Prof. Hillel Frisch, Senior Research Associate at the Begin-Sadat (BESA) Center for Strategic Studies, said on Sunday that even if the rocket fire from Gaza comes from the smaller terror organizations such as the Islamic Jihad and the Popular Resistance Committees, Hamas is still in full in control of what is happening.
Speaking with Arutz Sheva, Frisch said that in the past, whenever Hamas wanted to end the firing on Israel it was able to do so.
“The basic formula is that of a ‘tahadiya’ truce between the Palestinians in Gaza and Israel, but the two sides interpret this term differently,” he explained. “Israel wants quiet, but Hamas wants rockets to trickle into Israel so that it can isolate itself from the Palestinian Authority under Abbas. Hamas wants to say that it’s part of the resistance and therefore it allows some rockets to trickle.”
Frisch added that in principle, Hamas is not interested in the escalation going on right now, but that it is uncomfortable about taking immediate action to stop the current firing and will only do so after another a day or two.
“The public in Gaza wants calm,” he explained, noting that the Islamic Jihad and Popular Resistance Committees have no backing by the Gazan public and therefore its plight does not bother them. Hamas, however, is different, Frisch noted. It seeks to prove that it can rule in Gaza and, therefore, maintaining the calm while allowing for a trickle of rockets and missiles is in the organization’s interests.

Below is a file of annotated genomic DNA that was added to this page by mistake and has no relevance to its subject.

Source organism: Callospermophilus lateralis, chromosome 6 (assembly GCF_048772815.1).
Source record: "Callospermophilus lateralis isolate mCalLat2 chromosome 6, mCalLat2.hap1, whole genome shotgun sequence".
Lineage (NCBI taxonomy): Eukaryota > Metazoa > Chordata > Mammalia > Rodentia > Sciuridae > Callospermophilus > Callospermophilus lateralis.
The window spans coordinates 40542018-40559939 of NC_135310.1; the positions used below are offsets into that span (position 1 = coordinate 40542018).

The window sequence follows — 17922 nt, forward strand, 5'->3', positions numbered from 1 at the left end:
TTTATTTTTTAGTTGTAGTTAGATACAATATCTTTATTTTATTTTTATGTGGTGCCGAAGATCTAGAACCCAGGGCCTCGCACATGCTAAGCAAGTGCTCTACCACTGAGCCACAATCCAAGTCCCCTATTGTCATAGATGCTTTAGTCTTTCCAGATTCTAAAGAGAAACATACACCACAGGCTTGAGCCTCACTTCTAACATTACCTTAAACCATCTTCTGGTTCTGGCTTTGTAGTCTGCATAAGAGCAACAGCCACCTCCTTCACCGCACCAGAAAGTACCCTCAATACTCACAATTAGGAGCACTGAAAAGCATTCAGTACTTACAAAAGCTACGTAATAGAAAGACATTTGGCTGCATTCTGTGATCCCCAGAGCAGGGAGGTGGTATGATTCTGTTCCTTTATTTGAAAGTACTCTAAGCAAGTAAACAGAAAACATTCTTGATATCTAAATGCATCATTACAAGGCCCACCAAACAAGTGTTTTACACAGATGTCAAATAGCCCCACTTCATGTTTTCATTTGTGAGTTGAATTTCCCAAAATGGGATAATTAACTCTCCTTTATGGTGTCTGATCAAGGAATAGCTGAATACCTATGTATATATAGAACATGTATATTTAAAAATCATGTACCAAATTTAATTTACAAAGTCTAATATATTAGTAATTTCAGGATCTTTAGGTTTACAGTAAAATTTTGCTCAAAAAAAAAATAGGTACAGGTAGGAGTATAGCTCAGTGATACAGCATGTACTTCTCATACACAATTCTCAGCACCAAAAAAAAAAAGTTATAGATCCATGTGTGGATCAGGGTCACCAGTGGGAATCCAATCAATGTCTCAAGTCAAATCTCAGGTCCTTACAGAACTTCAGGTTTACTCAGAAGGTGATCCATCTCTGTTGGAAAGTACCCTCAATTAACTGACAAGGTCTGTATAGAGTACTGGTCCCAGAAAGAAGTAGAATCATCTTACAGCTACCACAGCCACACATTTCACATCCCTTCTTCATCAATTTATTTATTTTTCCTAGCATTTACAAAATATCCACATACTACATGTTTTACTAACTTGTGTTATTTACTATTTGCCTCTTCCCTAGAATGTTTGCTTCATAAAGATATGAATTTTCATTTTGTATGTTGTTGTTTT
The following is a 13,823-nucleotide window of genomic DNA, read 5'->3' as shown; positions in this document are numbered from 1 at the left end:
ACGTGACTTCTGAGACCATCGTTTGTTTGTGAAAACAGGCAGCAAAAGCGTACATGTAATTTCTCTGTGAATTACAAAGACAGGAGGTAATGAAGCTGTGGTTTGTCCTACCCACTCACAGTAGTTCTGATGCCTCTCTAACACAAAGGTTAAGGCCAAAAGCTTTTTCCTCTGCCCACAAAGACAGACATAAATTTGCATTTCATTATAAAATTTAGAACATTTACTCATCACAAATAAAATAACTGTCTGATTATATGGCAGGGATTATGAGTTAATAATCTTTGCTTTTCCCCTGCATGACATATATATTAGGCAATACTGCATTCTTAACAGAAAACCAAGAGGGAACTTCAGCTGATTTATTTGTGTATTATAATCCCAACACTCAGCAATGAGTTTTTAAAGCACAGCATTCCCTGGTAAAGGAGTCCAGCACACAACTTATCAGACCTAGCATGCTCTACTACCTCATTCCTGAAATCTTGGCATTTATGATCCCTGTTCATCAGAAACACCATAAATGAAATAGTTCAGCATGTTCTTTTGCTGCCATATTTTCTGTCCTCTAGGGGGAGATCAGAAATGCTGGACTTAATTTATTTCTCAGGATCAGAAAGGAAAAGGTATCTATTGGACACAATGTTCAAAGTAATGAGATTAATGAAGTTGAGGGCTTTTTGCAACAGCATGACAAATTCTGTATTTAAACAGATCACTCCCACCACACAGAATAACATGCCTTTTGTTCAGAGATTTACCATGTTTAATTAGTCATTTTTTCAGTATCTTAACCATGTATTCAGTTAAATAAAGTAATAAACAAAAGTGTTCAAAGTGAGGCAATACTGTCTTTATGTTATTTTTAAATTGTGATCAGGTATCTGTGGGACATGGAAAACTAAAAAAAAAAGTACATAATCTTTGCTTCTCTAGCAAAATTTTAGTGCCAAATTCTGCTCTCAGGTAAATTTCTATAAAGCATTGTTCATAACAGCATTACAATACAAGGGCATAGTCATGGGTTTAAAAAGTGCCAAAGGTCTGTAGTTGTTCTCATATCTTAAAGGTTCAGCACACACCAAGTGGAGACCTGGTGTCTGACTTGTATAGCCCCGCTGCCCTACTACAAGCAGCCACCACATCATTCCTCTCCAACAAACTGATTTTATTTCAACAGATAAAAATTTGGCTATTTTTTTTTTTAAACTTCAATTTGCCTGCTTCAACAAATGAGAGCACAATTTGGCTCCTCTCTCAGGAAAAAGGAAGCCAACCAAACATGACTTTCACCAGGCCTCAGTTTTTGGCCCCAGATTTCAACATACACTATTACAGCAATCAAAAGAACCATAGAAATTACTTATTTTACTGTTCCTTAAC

Prof. Frisch said that he does not believe that it would be possible to impose economic hardships on Gaza and thereby eliminate the continued rocket fire.
“There are economic groups on the Israeli side who are interested in the economic relation with Gaza,” he said, noting that these groups include some residents of southern Israel, whose livelihood depends on agriculture and trade ties with Gaza.
Frisch also said that government subsidies to residents of the south will not stop the rockets either. “It’s hard to find a formula that will stop the trickle of rockets,” he said. “In the first year it was fifty missiles throughout the year, then 200, then 400 and this year we'll probably reach 600 and we'll have to act militarily.”
He said, however, that even Israeli military action inside Gaza will not lead to quieter times.
“We’ll destroy infrastructure and hurt the leadership, but they'll rise again after a break of two or three years and continue to shoot,” said Frisch, adding that this situation will continue as long as Iran continues to fund Hamas and as long as the Iranian interest is to continue the rocket fire.